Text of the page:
Improving gene delivery methods
Scientists in China are exploring new ways to treat cancer using gene therapy. We find out how their work inspired this beautiful and intricate design on the cover of Polymer Chemistry.
Gene therapy is a way of treating disease by altering a patient's DNA – replacing or disrupting defective genes. An important step in this process is gene delivery, whereby foreign DNA is introduced into a host cell. The process usually requires a carrier, a large molecule such as a polymer, to convey the DNA through the body to the target area.
Yongzhuo Huang, from Shanghai Institute of Materia Medica (SIMM), along with coworkers from various Chinese universities, designs drug carriers to deliver DNA for the treatment of cancerous tumours.
Yongzhuo: Gene delivery faces lots of challenges, such as instability in the blood stream, lack of targeted delivery function, and problems with the biocompatibility of the drug carriers.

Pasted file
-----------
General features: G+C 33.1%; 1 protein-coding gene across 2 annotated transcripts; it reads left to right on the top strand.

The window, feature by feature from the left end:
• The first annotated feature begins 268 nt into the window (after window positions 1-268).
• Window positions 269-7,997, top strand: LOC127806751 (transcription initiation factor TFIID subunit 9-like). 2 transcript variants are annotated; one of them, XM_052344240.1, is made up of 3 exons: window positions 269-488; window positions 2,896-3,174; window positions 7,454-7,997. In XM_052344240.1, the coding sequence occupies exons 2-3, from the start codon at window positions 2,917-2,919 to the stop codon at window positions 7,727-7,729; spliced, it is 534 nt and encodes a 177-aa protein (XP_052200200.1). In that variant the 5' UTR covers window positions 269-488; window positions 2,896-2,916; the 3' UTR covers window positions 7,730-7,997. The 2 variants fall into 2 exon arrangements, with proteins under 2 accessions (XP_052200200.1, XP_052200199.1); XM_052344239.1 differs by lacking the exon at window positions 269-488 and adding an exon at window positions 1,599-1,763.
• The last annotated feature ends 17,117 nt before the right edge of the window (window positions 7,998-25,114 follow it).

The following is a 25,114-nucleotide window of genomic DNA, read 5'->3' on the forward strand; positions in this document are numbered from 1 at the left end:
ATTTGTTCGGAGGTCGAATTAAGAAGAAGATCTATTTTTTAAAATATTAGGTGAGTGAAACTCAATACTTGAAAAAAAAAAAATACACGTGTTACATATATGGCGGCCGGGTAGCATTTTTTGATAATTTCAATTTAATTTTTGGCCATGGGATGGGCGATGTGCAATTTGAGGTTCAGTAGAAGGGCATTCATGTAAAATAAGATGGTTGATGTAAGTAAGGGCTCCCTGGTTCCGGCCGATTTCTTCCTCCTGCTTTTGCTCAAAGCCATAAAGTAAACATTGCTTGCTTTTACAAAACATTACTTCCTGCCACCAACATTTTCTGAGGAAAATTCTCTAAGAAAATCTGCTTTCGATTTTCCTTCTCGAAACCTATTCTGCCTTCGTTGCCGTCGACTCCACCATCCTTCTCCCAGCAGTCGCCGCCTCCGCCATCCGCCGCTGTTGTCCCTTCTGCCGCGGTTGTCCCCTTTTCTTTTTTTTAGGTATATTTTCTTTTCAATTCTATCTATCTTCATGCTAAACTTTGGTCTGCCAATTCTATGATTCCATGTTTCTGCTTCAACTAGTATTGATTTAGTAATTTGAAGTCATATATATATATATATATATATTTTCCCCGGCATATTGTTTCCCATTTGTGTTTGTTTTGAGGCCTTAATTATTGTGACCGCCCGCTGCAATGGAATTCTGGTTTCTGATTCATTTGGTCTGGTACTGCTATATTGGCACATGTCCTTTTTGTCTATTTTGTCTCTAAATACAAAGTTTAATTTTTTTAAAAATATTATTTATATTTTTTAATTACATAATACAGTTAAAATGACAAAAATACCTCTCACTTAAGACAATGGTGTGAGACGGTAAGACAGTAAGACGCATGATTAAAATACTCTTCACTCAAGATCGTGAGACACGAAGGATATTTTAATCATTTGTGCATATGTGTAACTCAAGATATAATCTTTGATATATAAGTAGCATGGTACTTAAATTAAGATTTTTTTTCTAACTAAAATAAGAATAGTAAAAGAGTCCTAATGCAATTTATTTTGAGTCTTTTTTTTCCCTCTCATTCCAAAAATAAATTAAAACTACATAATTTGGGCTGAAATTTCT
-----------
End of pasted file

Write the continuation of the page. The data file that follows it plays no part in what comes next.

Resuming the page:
The high-molecular-weight polymer polyethylenimine (PEI) is the most commonly used gene polymeric carrier. However, it normally has poor biocompatibility due to its non-degradability, largely limiting its clinical translation.
The CPP is cationic (positively-charged), and can bind with the anionic (negatively-charged) gene drugs, forming a nano-structured complex. Moreover, CPP-based delivery has been called a "Trojan Horse" technique, because the CPP is able to carry various drugs through biobarriers such as cell membranes.
This system efficiently delivers a DNA that encodes a signalling protein termed TRAIL to the tumour; TRAIL can activate apoptosis – cell death – and kill the cancerous cells, while sparing the normal cells.
The mannosylated PEI–CPP not only improved the efficiency of gene delivery, but also enhanced the effectiveness of treatment and reduced side-toxicities.
Yongzhuo: When we drew a schematic illustration of the DNA chain, its double-stranded pattern reminded us of beautiful bird tail feathers. It seemed natural for us to compare the peptide chains to the stretching wings. We also drew the sugar mannose's structure, which looked like a crown. We shaped an idea around these elements, and came up with a preliminary sketch. We decided to design a unique mascot, called Fenghuang, for this DNA delivery system. Fenghuang is the Chinese mythological bird that traditionally symbolizes peace, prosperity or happiness.
We then came to Dr. Kai Li, a previous colleague at SIMM, who kindly helped us and successfully finalised the beautiful artwork.